7. Keep a “piano awesomeness” file. What this amounts to is some kind of document — a scrapbook, a diary, or just a really long list — of all the times that anyone has ever complimented you on your piano playing. Write down memories of your greatest performances in great detail. Include that picture of you freshman year in your tuxedo playing the pit part for West Side Story. You know, the time when all the music lovers in the audience came up to you after the show and said, with this idolizing look on their faces, “how did you hit all those jazz thirds correctly?!?!” and you smiled smugly, shrugged your shoulders, and just said, “luck, I guess.” But you knew it wasn’t luck. It was your awesomeness.
Read this file regularly and then, in moments of piano panic, you will remember how awesome a pianist you are and that there is no need to panic.
If you don’t have such moments, then make them up. Write a little fiction story about when you won a Tony award and read it over and over until you believe it’s true.
8. Practice, you silly person. If you practice your part until you can play it during a bombing raid, then you won’t have any problem with piano panic. Ability = confidence = relaxation and there’s just no substitute for that equation.
9. Keep a good luck charm on the piano, like some little dog statuette or one of those stress balls. The point of this item is that you mentally associate it with relaxing states. You bust this thing out whenever you’re in a chill-out situation in real life (in a sauna, having a glass of wine, watching the Food Network), and keep it in your field of view. Then, you bring it with you to rehearsals and performances. You put it on the piano someplace, like way over on the side, such that you don’t look at it except if you start panicking. If you look at it at other times, then you’ll start associating the charm with other things besides relaxation, and it will lose its effect.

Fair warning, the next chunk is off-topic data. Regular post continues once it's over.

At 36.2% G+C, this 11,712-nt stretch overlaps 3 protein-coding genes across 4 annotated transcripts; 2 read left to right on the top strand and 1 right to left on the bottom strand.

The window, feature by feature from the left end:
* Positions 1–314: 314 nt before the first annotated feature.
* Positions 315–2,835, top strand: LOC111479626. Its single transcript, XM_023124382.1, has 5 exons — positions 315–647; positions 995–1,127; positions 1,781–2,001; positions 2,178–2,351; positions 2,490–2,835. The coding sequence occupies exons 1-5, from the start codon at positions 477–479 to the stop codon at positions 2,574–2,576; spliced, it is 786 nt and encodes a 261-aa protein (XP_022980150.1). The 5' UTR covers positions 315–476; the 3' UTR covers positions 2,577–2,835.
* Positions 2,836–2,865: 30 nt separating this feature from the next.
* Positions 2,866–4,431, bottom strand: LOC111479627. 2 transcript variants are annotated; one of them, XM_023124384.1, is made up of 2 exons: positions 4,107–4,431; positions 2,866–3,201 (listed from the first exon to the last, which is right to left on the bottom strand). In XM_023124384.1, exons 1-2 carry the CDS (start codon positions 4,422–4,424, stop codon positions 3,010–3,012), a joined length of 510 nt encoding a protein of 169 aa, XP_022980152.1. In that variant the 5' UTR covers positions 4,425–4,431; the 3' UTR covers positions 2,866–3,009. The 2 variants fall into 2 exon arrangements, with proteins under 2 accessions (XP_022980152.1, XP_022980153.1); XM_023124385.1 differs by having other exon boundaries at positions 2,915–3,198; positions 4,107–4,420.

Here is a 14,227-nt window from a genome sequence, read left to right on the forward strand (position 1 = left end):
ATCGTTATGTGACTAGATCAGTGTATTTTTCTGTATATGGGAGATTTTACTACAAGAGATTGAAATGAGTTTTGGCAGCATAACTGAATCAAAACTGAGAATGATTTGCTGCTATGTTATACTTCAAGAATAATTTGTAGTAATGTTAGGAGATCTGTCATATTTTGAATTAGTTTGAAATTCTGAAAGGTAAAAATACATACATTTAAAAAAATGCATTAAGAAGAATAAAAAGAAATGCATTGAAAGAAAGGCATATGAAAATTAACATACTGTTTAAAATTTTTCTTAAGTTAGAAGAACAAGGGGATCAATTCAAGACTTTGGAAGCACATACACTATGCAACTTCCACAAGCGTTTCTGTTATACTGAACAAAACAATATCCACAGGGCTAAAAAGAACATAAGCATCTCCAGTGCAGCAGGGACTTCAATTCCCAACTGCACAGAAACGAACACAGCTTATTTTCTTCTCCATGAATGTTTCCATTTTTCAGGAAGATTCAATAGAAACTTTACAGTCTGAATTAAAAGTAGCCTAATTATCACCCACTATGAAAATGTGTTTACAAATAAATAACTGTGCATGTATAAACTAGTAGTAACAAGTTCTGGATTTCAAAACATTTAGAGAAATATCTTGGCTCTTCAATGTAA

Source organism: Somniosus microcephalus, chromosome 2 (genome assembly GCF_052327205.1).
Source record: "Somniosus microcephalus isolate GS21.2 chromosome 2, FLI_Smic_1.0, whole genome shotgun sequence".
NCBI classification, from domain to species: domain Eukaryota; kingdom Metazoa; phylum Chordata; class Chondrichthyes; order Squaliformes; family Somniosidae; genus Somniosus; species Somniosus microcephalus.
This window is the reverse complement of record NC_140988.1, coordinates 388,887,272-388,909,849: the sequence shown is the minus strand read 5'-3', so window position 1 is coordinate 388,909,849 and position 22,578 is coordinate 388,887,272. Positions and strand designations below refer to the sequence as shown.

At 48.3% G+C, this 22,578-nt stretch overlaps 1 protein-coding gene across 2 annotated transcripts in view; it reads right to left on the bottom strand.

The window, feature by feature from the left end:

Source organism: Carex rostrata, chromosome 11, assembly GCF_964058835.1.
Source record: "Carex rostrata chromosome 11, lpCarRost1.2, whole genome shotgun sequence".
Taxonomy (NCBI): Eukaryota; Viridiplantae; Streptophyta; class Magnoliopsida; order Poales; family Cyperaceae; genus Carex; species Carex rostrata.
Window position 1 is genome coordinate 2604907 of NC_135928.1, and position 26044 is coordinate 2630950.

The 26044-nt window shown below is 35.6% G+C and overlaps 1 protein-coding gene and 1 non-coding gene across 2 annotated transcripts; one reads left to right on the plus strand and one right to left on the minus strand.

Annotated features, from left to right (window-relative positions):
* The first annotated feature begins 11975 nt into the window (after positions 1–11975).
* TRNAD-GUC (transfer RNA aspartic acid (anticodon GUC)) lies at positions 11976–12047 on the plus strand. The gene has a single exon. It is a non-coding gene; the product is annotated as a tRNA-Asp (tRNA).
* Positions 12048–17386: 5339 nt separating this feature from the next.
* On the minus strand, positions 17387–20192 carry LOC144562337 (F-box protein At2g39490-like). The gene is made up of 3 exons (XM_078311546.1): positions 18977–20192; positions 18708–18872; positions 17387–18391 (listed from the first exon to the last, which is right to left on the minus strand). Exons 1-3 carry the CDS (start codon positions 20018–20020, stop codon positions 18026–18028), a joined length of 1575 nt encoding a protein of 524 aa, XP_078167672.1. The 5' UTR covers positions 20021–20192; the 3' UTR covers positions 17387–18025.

This, by the way, is the single technology driving most world religions, which is why they are so scientifically accurate, and such pillars of social morality.
Here are some things that don’t work as good luck charms: pictures of ex-boyfriends, weapons (guns, ammo, etc.), dead animals. Basically, anything you couldn’t bring on an airplane.
10. Pedals. All right, I realize that this is a totally cheap trick, but it’s worked for me. When I’ve been panicking, the thing that I have felt was basically, I want to crawl out of this room and disappear. But of course, I couldn’t do that, so I did the next best thing, psychologically. I used the soft pedal. Not a lot. Just for a few moments. For short enough a period of time that it really wouldn’t matter that much to the director and the singers. Just long enough for me to sort of “drop out of the room” and get my bearings back. It’s like a prize fighter who’s getting the wind knocked out of him, so he steps back toward the corner of the ring for a few seconds to regain his energy. Then he comes out swinging.
Other people use the sustain pedal in the same way. They’re unconfident about their playing so they cover it by mushing all the notes together. I’m not advocating this as any kind of permanent technique, but just as an on-the-fly measure when all other hope is lost.
11. Medication. Xanax. Ativan. It works. Just don’t take too much or you’ll be like a drunken pianist.
12. Eat, drink, and sleep. As guest-poster Charlotte Tomlinson observed recently on The Cross-Eyed Pianist, your condition during rehearsals and performances is going to depend on the way you treat yourself in the “real world” (this term is really improper because the only real world is the world of musical theater; everything else is an illusion, whose ultimate goal and purpose is to support musical theater). We’ve said this before: the musical theater pianist is an athlete (although usually better-looking and more popular than the athletes).
13. Tell everyone, “I’m panicking.” You’ll be amazed how well this works. Everybody in theater panicks: the actors, the producers, the stage-hands, the make-up person, the director’s kid brother who’s excitedly collecting the tickets at the door. Some people hide it really well, but we’re all ducks, appearing placid but madly paddling our feet underwater. So really all you have to do is say out loud, “I’m panicking,” and you’ll stop panicking. Don’t ask me why this works exactly, but it does. I’ve tried it. Perhaps it’s just that after admitting our weaknesses, we don’t feel like we have anything to prove.